If the US reaches an agreement with Venezuela to lift sanctions and resume crude exports, US oil giant Chevron — the only US oil company still operating in the Latin American country — will likely play a key role.

Chevron would be best positioned as the intermediary to take oil from oilfields in Venezuela and move it to US refineries — most likely those controlled by Chevron or owned by PdV’s US refining subsidiary Citgo, according to multiple industry and government sources. And it is the company most likely to drive increased Venezuelan production, something the country has wanted to do for years.

Chevron has four joint ventures in Venezuela in which state-owned PdV is the majority shareholder. Only PetroPiar and PetroBoscan in western Venezuela were active when the US company was forced to halt operations in 2020. A waiver allows it to keep a minimal presence in Venezuela after the US implemented sanctions.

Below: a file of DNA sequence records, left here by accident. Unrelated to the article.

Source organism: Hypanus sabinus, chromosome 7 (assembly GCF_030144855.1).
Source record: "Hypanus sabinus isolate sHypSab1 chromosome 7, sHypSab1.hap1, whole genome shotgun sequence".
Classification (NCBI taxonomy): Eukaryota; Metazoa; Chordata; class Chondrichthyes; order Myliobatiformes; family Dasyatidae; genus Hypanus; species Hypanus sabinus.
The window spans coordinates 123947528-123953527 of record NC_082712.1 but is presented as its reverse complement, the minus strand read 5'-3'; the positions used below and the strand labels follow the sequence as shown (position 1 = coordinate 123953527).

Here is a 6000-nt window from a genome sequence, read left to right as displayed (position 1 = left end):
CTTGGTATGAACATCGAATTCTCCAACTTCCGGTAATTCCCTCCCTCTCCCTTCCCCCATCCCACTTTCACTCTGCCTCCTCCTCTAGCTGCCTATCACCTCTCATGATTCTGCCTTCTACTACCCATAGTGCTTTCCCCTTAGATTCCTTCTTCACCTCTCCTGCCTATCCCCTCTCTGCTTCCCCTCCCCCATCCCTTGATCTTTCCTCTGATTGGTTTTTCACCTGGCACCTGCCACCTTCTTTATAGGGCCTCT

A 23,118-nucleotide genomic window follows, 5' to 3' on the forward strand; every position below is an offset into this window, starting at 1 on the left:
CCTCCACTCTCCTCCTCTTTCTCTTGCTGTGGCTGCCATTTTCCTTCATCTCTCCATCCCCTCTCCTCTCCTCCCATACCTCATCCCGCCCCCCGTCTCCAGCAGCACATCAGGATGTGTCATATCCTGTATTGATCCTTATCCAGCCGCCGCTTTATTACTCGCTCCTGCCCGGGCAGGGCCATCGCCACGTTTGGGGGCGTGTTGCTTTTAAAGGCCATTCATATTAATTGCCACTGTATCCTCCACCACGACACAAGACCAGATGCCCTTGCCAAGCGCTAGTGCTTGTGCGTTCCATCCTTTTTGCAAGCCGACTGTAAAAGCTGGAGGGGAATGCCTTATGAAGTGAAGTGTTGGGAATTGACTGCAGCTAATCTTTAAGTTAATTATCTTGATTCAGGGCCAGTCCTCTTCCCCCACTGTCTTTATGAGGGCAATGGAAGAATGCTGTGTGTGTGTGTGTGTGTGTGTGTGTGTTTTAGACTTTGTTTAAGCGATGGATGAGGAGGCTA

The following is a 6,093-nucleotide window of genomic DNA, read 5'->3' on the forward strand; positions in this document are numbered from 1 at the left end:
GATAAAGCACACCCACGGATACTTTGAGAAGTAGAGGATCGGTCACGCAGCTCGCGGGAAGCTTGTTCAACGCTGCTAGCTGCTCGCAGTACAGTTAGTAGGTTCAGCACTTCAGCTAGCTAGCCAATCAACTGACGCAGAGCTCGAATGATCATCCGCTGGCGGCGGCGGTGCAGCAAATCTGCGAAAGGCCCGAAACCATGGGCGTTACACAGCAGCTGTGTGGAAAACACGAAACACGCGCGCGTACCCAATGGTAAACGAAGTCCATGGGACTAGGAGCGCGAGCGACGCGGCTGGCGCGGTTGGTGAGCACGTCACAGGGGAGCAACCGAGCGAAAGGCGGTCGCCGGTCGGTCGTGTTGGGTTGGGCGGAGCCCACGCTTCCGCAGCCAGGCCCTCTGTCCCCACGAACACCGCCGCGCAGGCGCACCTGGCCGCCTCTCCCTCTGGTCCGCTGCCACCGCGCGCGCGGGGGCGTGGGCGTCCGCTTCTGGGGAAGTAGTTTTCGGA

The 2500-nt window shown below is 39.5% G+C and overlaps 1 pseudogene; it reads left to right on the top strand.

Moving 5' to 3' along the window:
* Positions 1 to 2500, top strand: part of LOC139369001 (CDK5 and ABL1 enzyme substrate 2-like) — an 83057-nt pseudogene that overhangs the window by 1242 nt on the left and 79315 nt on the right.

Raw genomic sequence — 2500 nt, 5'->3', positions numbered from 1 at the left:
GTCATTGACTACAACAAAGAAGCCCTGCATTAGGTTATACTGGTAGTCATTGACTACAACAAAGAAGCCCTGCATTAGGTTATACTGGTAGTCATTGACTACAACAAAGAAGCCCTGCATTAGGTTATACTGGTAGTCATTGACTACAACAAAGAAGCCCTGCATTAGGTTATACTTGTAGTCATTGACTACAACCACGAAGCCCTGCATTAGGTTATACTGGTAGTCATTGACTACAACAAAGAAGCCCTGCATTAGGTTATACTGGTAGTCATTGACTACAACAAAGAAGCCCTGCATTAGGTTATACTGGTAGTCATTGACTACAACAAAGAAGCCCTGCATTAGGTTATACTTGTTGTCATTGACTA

Chevron declined to comment on its possible role in Venezuelan exports should the US sanctions regime change.

“We continue to conduct our business in compliance with the current sanctions framework provided by the US Office of Foreign Assets Control (OFAC),” the company said. “We are a constructive presence in Venezuela, where we have investments and a large workforce who are dependent on our presence.”

Chevron’s license with OFAC for its continued work in Venezuela is up for renewal in June.

A resumption of exports from Venezuela to the US still seems to be far from certain. A number of US lawmakers raised concerns about the White House exploring potential sanctions relief. Talks between the Venezuelan government and opposition — a key component to any lifting of US sanctions — also appear to be stalled.

Extracted in full from: Chevron key to possible Venezuela-US oil imports | Argus Media